Figure 20 crd3.tif shows a portion of a bibliographic card scanned at 600 dpi, with low contrast writing in the lower right corner. The 300 dpi version (Figure 21 crd3_3j.tif) looks nearly identical when viewed at normal size, even though it has gone through "lossy" JPEG compression.
Binary Used on Low Contrast
The 600 dpi binary version (Figure 22 crd3_6b.tif) has the low contrast writing picked up well due to a very sensitive threshold setting being used (we assume here that the low contrast writing is desired information and that picking it up is good).
The 300 dpi version (Figure 23 crd3_3b.tif) used a more normal threshold setting, with the low contrast writing dropping out of the image. This dropout (due to a less accurate binarizer threshold setting) is a more serious quality loss than the increased spatial quantization. Clearly, binarization places low-contrast features at serious risk, necessitating active quality control measures.
The binarization algorithm used is an extremely high quality one developed by Picture Elements. Integrated circuits implementing this algorithm are incorporated into several leading scanners. It is worth noting that more conventional binarization algorithms would lose considerably more of the low-contrast text.
Figure 24 mrt1.tif is a 600 dpi scan of a manuscript page having uneven contrast, but in which all of the words are readable.
300 dpi JPEG
The 300 dpi version (Figure 25 mrt1_3j.tif) looks nearly identical when viewed at normal size, with all of the words still readable, even though it has gone through "lossy" JPEG compression.
600 dpi Binary from 300 dpi JPEG
The 600 dpi binary version (Figure 26 mrt1_6s.tif) is readable, but noisy, due to the sensitive threshold setting.
Note: This image was scaled to 300 dpi, JPEG compressed, then scaled back to 600 dpi before thresholding, yet all of the intermediate steps have less effect on the image quality than the final thresholding operation.
300 dpi Binary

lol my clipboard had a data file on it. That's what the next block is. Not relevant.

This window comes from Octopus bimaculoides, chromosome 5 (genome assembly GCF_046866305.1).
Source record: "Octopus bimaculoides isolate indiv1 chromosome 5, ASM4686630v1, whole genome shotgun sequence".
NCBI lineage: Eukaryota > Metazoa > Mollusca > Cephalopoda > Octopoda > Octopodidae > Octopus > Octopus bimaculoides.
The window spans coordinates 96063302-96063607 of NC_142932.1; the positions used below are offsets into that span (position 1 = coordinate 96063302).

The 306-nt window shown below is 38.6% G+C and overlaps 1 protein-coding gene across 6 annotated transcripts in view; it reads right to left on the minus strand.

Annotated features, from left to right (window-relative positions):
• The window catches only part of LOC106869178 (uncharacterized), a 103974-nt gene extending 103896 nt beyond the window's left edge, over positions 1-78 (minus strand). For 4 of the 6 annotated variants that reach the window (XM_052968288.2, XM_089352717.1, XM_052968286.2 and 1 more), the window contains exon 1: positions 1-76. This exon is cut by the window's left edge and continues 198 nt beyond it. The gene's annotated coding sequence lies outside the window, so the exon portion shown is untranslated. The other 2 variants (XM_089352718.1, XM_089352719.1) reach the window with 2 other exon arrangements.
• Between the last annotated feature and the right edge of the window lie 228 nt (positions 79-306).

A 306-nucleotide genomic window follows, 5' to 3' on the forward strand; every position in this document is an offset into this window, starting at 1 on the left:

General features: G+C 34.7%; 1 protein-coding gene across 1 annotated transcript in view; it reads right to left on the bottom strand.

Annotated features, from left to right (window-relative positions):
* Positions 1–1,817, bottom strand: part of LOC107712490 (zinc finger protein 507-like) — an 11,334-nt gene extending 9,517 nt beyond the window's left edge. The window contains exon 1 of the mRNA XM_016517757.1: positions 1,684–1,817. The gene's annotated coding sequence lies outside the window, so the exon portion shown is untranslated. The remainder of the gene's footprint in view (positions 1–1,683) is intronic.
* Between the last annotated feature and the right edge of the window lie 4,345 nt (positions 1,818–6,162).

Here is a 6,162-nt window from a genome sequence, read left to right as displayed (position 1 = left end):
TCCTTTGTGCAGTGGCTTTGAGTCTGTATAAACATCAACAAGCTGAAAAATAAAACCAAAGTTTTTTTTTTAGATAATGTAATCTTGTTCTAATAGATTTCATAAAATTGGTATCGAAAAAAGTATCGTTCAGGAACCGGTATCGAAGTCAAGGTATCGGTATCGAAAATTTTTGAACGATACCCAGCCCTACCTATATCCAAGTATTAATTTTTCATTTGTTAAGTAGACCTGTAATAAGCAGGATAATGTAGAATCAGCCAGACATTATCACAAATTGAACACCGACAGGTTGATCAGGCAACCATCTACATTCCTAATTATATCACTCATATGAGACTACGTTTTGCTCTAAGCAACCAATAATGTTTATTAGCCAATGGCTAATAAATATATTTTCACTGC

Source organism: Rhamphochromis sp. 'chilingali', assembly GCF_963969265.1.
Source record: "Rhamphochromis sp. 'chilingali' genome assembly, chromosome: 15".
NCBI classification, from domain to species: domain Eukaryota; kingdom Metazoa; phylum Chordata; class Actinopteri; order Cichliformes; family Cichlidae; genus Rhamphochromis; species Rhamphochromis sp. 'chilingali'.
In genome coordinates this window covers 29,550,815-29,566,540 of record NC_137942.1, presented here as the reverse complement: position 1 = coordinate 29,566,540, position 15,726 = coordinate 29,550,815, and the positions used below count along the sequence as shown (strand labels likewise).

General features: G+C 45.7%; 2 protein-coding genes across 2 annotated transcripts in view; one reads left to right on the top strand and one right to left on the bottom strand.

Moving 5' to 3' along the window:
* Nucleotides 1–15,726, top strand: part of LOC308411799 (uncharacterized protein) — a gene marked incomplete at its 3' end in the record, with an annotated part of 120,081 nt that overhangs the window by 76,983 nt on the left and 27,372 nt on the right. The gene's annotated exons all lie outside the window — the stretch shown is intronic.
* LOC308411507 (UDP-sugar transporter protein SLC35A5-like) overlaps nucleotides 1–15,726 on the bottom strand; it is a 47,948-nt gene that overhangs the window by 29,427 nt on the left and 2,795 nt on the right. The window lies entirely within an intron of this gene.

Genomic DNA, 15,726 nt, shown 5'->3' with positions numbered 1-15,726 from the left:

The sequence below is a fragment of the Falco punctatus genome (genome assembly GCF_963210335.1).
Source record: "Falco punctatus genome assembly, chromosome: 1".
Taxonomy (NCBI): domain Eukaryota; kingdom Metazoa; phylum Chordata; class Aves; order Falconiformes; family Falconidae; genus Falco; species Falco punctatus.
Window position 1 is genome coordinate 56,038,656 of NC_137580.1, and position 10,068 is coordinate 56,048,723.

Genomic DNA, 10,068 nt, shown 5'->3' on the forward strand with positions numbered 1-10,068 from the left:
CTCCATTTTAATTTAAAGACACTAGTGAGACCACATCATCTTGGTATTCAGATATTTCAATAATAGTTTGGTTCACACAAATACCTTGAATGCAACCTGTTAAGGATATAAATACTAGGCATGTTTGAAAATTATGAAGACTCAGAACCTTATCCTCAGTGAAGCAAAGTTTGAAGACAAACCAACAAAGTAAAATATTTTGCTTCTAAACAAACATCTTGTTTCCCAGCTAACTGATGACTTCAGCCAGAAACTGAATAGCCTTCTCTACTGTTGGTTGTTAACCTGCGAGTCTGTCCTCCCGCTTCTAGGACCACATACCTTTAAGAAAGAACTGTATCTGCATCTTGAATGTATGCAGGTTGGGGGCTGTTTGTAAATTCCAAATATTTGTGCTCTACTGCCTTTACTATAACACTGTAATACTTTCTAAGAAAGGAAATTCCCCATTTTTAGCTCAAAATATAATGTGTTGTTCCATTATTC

The 300 dpi binary version (Figure 27 mrt1_3b.tif) was produced by scaling down from the 600 dpi grayscale image, then thresholded using a normal threshold. The lowest contrast letters are dropped out of this image, with several of the words unreadable.
Figure 28 vrs1.tif is a 600 dpi scan of a carbon copy of a poetry fragment which is very fuzzy, but all of the words are readable.
300 dpi JPEG
The 300 dpi version (Figure 29 vrs1_3j.tif) looks nearly identical when viewed at normal size, with all of the words still readable, even though it has gone through "lossy" JPEG compression.
600 dpi Binary
The 600 dpi binary version (Figure 30 vrs1_6s.tif) is readable, but noisy, due to the sensitive threshold setting. Note that this image was scaled to 300 dpi, JPEG compressed, then scaled back to 600 dpi before thresholding.
300 dpi Binary
The 300 dpi binary version (Figure 31 vrs1_3b.tif) was produced by scaling down from the 600 dpi grayscale image, then thresholded using a normal threshold. The lowest contrast letters are dropped out of this image, with the words "creamy", "dreamy", and "Not" unreadable.
There is a lot of experience within the document imaging industry with applying digital image processing technology where access quality images are sufficient (such as the 200 dpi binary images used in fax machines), but there is little experience with the improved resolution that preservation quality requires.
These experiments have shown that there is a minimum spatial resolution which is necessary to eliminate the visually distracting jagged edges caused by spatial quantization in the image, but that beyond this spatial resolution there is a diminishing return, after which it is more beneficial to provide good tonal resolution -- even for bitonal source materials.